Kafka Fail-Over Using Quarkus Reactive Messaging


Recently, I came across a scenario where, at first glance, we needed an active-active Kafka cluster with bi-directional replication using MirrorMaker2. However, while diving deeper into the nuances of the solution that this particular project demanded, a number of factors showed this wasn’t really the case. For example, a look at how the producers/consumers will handle temporary failure and/or guarantee exactly-once processing downstream added a ton of complexity to the problem.

By taking a step back to the design board, we changed the approach to an active-standby scenario. In this scenario, the active cluster will replicate all its configs, consumer groups, and topics to the standby cluster that will become active in a case of failure. However, this posed a problem: how can I get the minimum possible downtime in my producers without the need to restart them with the new configuration for the new cluster?

In this article, we’ll look at a solution using Quarkus and its reactive messaging capabilities powered by SmallRye Reactive Messaging.

We will not talk about how to set up both Kafka clusters. You can feel free to use any means that’s easier for you. In this example, I’m using Strimzi on top of an OpenShift Cluster.

What Is SmallRye Reactive Messaging?

According to their documentation, “SmallRye Reactive Messaging is a framework for building event-driven, data streaming, and event-sourcing applications.”

That means that we have a lightweight, container-friendly implementation for async development messaging applications. It should also be noted that SmallRye can also talk with AMQP and MQTT messaging systems.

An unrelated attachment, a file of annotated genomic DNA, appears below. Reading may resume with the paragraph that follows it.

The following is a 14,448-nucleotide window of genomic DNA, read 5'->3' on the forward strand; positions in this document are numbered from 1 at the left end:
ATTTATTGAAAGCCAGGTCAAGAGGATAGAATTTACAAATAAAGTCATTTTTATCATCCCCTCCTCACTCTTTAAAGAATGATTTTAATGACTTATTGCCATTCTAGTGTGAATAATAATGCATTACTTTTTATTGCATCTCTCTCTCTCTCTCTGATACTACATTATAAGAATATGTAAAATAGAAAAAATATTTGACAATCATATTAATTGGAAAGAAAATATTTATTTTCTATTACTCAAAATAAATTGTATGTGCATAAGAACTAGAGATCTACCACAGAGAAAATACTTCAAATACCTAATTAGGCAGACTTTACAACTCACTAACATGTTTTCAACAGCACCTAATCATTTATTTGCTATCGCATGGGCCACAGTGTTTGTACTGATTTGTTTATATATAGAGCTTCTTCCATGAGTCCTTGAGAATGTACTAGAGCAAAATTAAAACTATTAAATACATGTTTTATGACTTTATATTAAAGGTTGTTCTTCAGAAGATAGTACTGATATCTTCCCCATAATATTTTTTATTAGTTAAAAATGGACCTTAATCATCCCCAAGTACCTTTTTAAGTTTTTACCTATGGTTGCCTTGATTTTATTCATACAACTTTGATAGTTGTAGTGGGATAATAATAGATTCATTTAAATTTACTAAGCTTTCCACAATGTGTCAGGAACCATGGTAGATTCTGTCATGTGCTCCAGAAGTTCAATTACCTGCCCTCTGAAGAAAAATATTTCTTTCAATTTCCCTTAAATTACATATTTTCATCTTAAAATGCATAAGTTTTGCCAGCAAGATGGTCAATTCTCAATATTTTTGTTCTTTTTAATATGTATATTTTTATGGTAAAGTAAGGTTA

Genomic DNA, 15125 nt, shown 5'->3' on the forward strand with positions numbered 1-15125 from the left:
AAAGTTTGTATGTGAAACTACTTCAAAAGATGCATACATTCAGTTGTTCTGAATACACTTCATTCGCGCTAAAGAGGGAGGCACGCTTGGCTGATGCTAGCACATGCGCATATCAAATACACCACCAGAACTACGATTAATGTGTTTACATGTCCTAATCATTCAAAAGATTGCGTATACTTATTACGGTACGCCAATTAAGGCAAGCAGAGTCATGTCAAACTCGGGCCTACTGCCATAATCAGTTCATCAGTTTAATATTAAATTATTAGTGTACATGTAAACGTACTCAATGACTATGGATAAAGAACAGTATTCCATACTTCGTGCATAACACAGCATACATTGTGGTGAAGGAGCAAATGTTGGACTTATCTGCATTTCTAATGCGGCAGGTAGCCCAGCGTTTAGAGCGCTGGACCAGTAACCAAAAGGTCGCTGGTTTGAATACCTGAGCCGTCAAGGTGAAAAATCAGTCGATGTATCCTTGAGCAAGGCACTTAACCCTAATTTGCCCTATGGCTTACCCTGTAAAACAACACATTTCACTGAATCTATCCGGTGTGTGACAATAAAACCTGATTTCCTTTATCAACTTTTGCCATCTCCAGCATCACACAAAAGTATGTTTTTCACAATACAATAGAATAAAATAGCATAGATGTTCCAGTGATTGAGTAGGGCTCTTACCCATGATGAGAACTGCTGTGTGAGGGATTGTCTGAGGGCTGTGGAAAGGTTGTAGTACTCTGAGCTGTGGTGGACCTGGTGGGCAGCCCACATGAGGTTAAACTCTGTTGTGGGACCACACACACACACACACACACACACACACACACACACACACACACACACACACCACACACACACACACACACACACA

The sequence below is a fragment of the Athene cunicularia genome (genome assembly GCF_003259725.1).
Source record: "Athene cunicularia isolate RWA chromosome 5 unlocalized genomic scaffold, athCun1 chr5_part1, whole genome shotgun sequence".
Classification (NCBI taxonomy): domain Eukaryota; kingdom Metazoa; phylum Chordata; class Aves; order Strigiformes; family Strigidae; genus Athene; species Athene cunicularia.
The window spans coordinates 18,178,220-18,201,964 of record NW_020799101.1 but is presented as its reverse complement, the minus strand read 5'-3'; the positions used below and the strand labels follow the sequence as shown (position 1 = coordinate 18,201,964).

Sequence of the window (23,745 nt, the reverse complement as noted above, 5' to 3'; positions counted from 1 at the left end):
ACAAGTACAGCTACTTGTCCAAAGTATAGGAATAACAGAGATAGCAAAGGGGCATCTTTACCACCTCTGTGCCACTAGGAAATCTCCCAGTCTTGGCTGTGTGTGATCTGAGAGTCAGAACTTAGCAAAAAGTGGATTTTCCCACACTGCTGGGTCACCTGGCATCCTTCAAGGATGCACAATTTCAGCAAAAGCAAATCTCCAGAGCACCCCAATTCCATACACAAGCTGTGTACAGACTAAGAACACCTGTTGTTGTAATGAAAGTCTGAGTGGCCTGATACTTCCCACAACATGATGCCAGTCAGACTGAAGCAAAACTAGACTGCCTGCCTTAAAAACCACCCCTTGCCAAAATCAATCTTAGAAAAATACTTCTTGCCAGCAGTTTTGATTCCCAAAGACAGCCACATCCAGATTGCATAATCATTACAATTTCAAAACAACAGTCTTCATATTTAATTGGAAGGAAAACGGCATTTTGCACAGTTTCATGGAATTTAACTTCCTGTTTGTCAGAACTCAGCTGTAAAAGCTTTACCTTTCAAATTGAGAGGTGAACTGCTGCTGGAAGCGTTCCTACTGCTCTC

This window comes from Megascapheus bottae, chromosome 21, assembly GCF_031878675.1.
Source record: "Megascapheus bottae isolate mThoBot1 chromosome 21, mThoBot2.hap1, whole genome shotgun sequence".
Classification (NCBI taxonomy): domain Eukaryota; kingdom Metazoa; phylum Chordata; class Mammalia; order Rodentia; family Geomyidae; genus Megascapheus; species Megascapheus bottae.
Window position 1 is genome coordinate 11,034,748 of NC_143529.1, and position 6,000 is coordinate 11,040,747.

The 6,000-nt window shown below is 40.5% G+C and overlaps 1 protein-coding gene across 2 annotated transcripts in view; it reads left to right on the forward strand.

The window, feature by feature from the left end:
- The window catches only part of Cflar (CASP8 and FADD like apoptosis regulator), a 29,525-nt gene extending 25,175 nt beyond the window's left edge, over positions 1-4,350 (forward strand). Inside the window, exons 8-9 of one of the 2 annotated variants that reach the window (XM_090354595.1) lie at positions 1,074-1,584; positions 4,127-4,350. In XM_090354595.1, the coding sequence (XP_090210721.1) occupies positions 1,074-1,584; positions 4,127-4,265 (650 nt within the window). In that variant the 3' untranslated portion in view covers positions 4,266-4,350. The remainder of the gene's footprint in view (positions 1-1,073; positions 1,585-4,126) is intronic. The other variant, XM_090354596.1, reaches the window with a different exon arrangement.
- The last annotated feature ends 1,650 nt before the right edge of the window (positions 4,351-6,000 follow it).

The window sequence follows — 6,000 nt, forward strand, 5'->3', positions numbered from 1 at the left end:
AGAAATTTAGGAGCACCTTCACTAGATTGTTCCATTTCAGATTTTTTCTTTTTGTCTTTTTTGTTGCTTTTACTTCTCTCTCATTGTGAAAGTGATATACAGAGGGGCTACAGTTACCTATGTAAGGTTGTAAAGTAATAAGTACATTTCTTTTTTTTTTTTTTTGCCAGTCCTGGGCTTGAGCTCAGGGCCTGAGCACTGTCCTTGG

Since we’re using this with Quarkus, I strongly suggest that you read this documentation as we’re going directly into SmallRye configurations, conventions, and libraries.

Configuring the SmallRye Connectors and Channels

SmallRye has the concepts of channels and connectors. Basically, each connector will handle a different technology. In this case, we’re going to use the smallrye-kafka connector. Also, we have inbound and outbound connectors. Since in this article we’re only going to talk about producers, we’re going to use only outbound connectors.

One of the Quarkus advantages is that by simply putting this dependency below, we don’t need to actually explicitly configure the connector. It just assumes that smallrye-kafka is the correct one.


As for the configuration, we’ll specify the bootstrap-server route, some producer configures like linger and delivery.timeout.msand also our serializer. The configs for the main channel should look like this:


We’re also going to configure our failover channel with this config:


Here we can see that we’re going to send our messages to a totally different cluster in case of a fail.

Of course, here we’re simplifying things just to show how it can be done because the failure for this specific topic can be a transient and may be an isolated failure.

Using Mutiny!

For our implementation, we’re going to rely on Mutiny! Reactive Stream APIs to handle the asynchronous nature of this implementation. When we send a message with a Kafka producer, the message isn’t sent instantly to the broker: the producer awaits either the linger.ms configuration to expire or for the batch size to fill up with messages, and then sends it to the broker. In case of a failure, it will also retry based on retries config and delivery.timeout.ms. After these fails, the producer expires the message with an error, and that’s when our fail-over code will execute: after the main producer has exhausted all of its resources to try and send the message.

In this code, we’re using a Uni<T> which is a Mutiny! specialized stream that emits only an item or a failure. We can also subscribe callbacks in it. This basically means that we can throw success in case the emitter sends the message correctly, or call a failover method in case of a failure.